Do you sense the closure of the postal processing center on Reach Road a year ago has since put more “snail” in your mail?

The facility closed in June 2013 and operations were shifted to Harrisburg, a casualty of technological advancements that have left letter carriers with fewer and fewer items to deliver to individual homes and businesses.

Initially, postal customers were told that they should not experience much of an impact from that move. Yet in the year that passed, many people were not convinced, with some contacting the Sun-Gazette to say as much.

So the Sun-Gazette news team decided to put it to the test, conducting an experiment to analyze the speed at which traditional mail moves in and around Lycoming County and northcentral Pennsylvania.

The news staff put together and mailed 360 pieces of mail that were sent to 12 homes over the course of two weeks from six locations: the downtown post office on Hepburn Street and five neighborhood mailboxes – one each in the city, Muncy, Jersey Shore, Mansfield and Dushore.

The 12 homes receiving the letters were in Williamsport, Hughesville, Trout Run, Montgomery, Mansfield, Dushore and State College.

A majority of the letters did take the one- to three-days delivery time promised by the post office. Mail sent from the city, Muncy, and Jersey Shore all averaged a two-day delivery speed, while mail sent from Mansfield took three days to reach addresses in Dushore and State College and two days to reach the other locations. Letters put in a box earlier in the day had a better chance of having next-day delivery than mail sent out in the afternoon.

Mail coming and going from Sullivan County took a while longer to deliver, averaging about four days to reach the destination. In one mailing, letters sent from a mailbox in Dushore took six days to reach homes.

A Dushore residence received a letter on May 23 that was sent from a mailbox in the same town at 3 p.m. May 14. A letter from the same time and date arrived at a State College address May 21.

Karen Mazurkiewicz, central Pennsylvania and western New York communications program specialist, said the Postal Service closely monitors delivery performance. The delivery standard for local mail is one day for pieces mailed to and from the Williamsport ZIP Code. The overnight service score for First Class Mail hitting that standard is 95.3 percent in central Pennsylvania, she said.

Jared Bose, president of the Williamsport branch of the National Association of Letter Carriers, said mail sent from 177- ZIP codes and delivered to ZIP codes of the same address should reach their destination in one day.

“Three or four days is unacceptable,” he said.

The lack of a sorting center in Williamsport impacts the time it takes for a letter to arrive at its destination, those interviewed for this report agreed.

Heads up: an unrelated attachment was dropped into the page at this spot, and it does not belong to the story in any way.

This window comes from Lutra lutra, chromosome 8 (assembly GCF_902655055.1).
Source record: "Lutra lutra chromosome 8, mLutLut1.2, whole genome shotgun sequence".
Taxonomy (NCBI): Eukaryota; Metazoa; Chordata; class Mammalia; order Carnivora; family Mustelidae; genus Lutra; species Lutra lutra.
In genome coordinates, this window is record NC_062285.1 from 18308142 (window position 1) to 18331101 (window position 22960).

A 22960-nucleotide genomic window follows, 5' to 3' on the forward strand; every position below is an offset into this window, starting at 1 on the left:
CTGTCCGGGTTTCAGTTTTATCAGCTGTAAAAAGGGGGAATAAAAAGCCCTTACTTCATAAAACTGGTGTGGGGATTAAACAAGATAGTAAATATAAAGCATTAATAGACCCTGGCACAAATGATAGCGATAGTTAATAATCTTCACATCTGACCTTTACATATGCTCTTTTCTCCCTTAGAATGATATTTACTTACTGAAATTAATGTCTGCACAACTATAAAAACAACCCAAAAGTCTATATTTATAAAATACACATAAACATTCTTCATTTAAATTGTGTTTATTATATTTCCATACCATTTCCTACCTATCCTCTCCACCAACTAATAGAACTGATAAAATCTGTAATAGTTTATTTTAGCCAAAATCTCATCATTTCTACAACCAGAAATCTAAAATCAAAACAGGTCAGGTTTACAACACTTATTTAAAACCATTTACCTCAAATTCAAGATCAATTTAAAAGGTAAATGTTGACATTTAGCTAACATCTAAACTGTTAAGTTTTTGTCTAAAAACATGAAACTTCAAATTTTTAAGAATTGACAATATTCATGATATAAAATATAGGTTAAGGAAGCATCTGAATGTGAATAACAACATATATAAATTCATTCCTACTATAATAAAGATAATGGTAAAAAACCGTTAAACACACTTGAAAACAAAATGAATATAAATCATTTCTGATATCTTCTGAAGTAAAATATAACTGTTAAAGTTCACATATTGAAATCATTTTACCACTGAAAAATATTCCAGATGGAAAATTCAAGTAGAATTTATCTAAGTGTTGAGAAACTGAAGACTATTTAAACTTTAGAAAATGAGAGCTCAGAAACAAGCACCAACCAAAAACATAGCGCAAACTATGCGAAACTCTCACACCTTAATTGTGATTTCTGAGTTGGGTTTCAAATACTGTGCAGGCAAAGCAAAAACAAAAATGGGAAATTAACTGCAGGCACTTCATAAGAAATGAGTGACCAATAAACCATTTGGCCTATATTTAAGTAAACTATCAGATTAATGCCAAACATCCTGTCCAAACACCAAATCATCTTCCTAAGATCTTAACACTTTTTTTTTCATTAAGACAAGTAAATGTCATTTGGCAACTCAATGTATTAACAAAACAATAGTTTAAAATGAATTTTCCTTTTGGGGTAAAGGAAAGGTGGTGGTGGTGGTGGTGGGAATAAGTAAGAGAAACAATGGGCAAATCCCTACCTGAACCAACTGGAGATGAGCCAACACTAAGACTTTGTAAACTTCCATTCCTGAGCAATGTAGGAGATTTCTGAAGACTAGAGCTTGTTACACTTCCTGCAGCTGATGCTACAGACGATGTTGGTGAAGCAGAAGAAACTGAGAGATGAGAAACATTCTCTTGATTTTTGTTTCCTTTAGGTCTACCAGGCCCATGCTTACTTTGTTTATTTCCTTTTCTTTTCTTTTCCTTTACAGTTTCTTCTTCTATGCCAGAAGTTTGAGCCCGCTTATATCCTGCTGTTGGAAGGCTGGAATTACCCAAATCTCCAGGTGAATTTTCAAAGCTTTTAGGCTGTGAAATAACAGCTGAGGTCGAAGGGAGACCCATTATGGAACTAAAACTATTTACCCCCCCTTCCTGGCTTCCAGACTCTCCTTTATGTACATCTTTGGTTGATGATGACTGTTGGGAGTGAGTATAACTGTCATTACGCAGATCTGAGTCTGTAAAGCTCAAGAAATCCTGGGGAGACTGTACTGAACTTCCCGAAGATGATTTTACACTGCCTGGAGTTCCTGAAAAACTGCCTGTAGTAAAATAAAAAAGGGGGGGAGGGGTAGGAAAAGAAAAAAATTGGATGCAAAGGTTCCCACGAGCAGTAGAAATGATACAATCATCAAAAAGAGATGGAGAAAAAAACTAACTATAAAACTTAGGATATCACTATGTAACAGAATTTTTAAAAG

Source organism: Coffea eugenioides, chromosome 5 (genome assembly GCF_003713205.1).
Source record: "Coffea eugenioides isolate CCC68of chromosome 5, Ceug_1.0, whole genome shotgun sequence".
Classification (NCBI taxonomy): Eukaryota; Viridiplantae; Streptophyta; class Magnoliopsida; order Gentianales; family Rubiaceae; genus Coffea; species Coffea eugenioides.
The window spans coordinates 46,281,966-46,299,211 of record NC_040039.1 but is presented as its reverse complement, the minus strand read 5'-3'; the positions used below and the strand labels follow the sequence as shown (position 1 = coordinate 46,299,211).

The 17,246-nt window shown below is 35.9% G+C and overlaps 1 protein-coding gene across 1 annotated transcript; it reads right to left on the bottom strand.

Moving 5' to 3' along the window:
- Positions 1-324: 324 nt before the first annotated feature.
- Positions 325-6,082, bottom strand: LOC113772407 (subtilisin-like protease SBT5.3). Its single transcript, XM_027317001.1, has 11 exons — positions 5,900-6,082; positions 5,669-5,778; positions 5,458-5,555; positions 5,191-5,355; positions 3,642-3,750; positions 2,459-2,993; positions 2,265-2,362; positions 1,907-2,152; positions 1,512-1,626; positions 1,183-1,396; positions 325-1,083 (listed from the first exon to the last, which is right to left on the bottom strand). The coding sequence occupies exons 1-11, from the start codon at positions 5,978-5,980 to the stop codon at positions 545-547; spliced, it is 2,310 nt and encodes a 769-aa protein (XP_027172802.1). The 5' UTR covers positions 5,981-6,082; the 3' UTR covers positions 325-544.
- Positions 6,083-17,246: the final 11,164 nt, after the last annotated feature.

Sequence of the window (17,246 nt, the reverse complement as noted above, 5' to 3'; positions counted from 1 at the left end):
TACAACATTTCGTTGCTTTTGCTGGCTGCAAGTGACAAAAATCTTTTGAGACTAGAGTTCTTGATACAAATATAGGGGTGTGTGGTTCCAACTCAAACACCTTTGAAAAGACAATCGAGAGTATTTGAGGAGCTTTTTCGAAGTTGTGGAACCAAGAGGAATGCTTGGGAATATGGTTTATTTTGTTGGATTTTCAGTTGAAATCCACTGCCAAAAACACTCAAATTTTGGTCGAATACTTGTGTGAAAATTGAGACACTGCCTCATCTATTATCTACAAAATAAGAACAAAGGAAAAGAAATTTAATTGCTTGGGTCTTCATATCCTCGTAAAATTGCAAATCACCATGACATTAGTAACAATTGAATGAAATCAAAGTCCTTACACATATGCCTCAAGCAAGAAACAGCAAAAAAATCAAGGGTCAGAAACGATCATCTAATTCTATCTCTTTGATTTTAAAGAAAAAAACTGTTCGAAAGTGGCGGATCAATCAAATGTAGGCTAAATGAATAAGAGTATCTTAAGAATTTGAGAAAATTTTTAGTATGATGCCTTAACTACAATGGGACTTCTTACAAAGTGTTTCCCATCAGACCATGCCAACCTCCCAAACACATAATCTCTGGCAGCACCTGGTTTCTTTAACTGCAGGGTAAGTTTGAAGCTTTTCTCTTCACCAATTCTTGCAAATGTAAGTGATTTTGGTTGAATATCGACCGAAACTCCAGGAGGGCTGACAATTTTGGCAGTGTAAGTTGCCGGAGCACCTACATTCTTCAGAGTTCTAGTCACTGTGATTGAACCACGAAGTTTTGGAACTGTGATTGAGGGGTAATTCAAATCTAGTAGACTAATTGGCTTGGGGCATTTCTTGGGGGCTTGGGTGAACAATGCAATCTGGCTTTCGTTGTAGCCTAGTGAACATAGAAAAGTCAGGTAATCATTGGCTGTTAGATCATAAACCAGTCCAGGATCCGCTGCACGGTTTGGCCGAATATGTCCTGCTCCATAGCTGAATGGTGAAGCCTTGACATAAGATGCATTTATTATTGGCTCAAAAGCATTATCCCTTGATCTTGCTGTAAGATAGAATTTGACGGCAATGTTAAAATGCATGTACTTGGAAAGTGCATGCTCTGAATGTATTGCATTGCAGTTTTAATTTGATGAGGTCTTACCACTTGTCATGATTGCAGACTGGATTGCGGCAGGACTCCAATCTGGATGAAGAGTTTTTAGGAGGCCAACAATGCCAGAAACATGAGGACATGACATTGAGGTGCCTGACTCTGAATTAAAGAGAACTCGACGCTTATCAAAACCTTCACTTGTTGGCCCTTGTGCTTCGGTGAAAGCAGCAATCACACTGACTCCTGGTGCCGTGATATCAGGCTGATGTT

As with any change, the post office needed time to adjust to the new sorting facility in Harrisburg, which could explain some of the delays callers to the Sun-Gazette experienced. The Williamsport Post Office delivers mail to about 21,000 business and residential addresses, with about 100 people employed there this year.

Mazurkiewicz said that Williamsport and Harrisburg needed some time to get into a new flow, but that over the course of the past year, improvements in delivery have been made.

John Bengen, president of the local chapter of the American Postal Worker’s Union, said the move definitely affected the speed of mail delivery.

Bengen, who works in the post office garage with employees from post offices in 10 counties, speaks to postal workers from all over the state. He described the issue as inconsistency, saying that a lot of times the mail coming up from Harrisburg is delayed.

“Since they closed the Williamsport plant, their mail has been late,” he said.

Bose has also noticed a lag in delivery time.

He said that the carriers used to get their mail around 7 or 7:30 a.m., but after the transition, mail from the sorting facility would arrive around 8:30 a.m. Some bugs have been worked out, but mail still consistently arrives later than it did when the sorting facility in Williamsport was operational.

The morning delay has a domino effect on the rest of the schedule. Many times, letter carriers are late returning to the office with mail pickups because they have to wait around for trucks from Harrisburg in the morning before they can start their day, Bose said.

Too much responsibility for the facility in Harrisburg could be part of the issue, Bengen said. The Harrisburg sorting facility deals with mail that once was processed in Reading along with Williamsport-area mail, and soon may have to sort Lancaster-area mail too. Some employees in Harrisburg have told Bengen that they feel overwhelmed.

Bengen said he’s heard frustration from customers, as well. In one instance, a customer in Jersey Shore sent a letter to her daughter in Salladasburg on Jan. 4. It took 20 days to be delivered, he said. He said he also has heard more and more reports of priority mail being delayed.

In some cases, proper addressing can help expedite the process, but Bengen isn’t so sure that a fix is that easy. He believes the best way to solve the issues is to bring back the smaller sorting facilities to lessen the pressure in Harrisburg. He’s trying to set up a meeting for postal workers and others who have experienced issues with mail delivery with U.S. Rep. Tom Marino, R-Cogan Station, and state Rep. Rick Mirabito, D-Williamsport, in an attempt to bring back the local sorting facility.

Whether that is possible is yet to be determined.

“Once the post office commits to something, it stays, whether it’s the right decision or not,” Bose said.

Declining multiple requests for interviews, Williamsport Postmaster Daniel Shuman referred all questions to Mazurkiewicz.